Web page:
“when i think i’m letting go i find my body it’s still burning . . .”

an emergency! / hence the chance to emerge / i’m a seed on the verge / of becoming a tree . . .

[…] most eyes will see a mess / but good things coalesce / when yeasayers can see.

avalanche, sons of the sea

August was apparently too good for a repeat.  Out of the last seven months, I’ve gotten one good one. One normal, healthy one.

Disclaimer: If you don’t like lady bits, or blood, or hospitals, feel free to stop reading right now.  Regulars over here know I’m transparent, and I think this is the epitome of that.  Also, hi family, I swear a fair amount in this post.

At the end of August, my hemoglobin was a beautiful 123. Normal. I’d started having some light spotting after six consecutive weeks on the hormone pills, which my doctor and I agreed was normal–he said if it got any heavier to take a three day break to allow my body to bleed, and then continue, otherwise finish the pack and take a few days off before starting again. He agreed things were going well–he didn’t think the small fibroid we’d discovered via ultrasound in June [and they had failed to tell me about until after my transfusion in July] needed to be removed, and he–at the last minute before I could question why–freed me for six months and slipped into another room.  I left without booking a follow-up appointment. I stayed on the pills. I went on with my life.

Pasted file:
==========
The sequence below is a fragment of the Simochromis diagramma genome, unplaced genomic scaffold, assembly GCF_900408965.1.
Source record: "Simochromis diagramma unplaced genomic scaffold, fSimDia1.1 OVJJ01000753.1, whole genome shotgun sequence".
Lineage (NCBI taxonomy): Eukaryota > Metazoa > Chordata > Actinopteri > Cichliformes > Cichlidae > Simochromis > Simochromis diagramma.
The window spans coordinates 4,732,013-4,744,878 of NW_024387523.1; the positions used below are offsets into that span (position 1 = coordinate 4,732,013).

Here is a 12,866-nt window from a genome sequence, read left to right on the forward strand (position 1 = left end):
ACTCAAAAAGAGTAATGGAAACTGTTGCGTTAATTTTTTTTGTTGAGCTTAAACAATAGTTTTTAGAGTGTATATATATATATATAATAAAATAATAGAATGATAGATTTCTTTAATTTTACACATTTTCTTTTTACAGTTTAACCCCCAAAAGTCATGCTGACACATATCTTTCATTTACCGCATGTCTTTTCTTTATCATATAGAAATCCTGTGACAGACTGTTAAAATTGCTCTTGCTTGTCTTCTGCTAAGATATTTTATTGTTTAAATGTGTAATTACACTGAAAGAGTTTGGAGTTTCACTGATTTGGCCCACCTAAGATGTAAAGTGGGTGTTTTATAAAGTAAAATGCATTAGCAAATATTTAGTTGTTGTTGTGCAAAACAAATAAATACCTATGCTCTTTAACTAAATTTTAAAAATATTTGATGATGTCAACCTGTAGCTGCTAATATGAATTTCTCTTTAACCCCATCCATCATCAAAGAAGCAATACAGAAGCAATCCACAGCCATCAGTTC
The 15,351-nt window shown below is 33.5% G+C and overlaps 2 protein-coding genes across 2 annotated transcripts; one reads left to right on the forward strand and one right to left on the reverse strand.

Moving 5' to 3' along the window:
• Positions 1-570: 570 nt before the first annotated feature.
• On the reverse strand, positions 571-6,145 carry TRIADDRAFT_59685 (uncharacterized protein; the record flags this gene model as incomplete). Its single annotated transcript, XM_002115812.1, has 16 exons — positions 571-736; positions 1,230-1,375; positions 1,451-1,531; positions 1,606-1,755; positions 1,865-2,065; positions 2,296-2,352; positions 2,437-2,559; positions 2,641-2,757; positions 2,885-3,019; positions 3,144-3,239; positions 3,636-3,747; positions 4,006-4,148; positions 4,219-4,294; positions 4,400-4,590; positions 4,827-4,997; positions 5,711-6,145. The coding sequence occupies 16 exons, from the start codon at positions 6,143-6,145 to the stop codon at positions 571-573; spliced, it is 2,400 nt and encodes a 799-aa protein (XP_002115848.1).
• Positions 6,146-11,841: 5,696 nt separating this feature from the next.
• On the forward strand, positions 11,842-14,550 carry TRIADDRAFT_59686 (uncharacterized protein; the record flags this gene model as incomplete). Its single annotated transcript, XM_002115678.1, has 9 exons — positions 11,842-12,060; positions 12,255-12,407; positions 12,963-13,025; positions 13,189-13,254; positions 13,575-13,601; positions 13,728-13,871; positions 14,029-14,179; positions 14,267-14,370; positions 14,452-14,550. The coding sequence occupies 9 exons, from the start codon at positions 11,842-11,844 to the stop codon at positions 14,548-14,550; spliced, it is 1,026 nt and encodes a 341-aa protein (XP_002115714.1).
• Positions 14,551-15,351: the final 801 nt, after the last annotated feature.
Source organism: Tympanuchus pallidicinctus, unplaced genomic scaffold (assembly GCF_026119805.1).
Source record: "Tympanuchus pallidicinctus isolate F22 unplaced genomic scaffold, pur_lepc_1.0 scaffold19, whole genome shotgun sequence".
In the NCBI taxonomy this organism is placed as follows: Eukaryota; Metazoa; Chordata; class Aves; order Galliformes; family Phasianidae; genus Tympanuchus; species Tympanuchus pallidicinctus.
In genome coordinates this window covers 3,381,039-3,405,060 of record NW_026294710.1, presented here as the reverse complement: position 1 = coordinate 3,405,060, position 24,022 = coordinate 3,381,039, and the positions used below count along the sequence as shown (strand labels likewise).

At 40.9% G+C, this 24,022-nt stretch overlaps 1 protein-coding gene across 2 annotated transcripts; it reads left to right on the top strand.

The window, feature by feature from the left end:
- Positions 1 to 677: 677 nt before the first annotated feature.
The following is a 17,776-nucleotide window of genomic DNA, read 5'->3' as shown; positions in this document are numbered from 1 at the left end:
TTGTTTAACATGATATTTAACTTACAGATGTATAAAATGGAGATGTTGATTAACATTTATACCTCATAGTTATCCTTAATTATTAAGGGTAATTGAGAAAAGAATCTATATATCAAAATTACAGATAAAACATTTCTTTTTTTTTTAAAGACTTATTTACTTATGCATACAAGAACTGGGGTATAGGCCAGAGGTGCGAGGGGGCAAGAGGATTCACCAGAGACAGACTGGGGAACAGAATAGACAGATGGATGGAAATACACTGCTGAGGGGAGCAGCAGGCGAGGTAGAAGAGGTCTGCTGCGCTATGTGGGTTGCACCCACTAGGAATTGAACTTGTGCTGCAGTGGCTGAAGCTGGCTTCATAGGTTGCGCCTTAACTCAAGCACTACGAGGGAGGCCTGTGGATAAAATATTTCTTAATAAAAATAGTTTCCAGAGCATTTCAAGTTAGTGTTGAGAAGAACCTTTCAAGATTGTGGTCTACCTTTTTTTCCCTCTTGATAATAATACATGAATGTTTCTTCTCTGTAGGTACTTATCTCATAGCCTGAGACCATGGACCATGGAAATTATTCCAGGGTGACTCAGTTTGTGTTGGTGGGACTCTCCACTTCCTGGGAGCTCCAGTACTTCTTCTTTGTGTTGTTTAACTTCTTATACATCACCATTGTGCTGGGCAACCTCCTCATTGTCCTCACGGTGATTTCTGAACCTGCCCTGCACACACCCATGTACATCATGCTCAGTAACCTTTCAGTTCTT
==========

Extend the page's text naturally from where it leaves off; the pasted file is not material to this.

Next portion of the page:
A couple weeks later, despite being on the pills, I started experiencing intermittent bleeds that were quite heavy. Most were short lived, some were not. Once again, the advice from my gynaecologist was the same: take a 2-3 day break from the pills, go back on twice a day. Fine. Let’s do this. I had taken my morning dose already, so I skipped the afternoon dose on Thursday, with the intent to go back on Sunday.

By Saturday, I knew things were not passable for “okay” anymore. I also knew that Wednesday, Thursday and Friday. But, I’m also unfortunately enough of an ER veteran at present . . . to know that I was not sick enough to go in and receive prompt treatment. I go to the ER when I am really sick, I do not go there any time before I absolutely have to. My heart rate was high [from anemia/losing blood volume], but I didn’t know how bad my lab values were. I opted to, for the first time, go to Urgent Care. I figured that if nothing else they would refuse to treat me and send me to the ER, or give me some concrete numbers to go off of.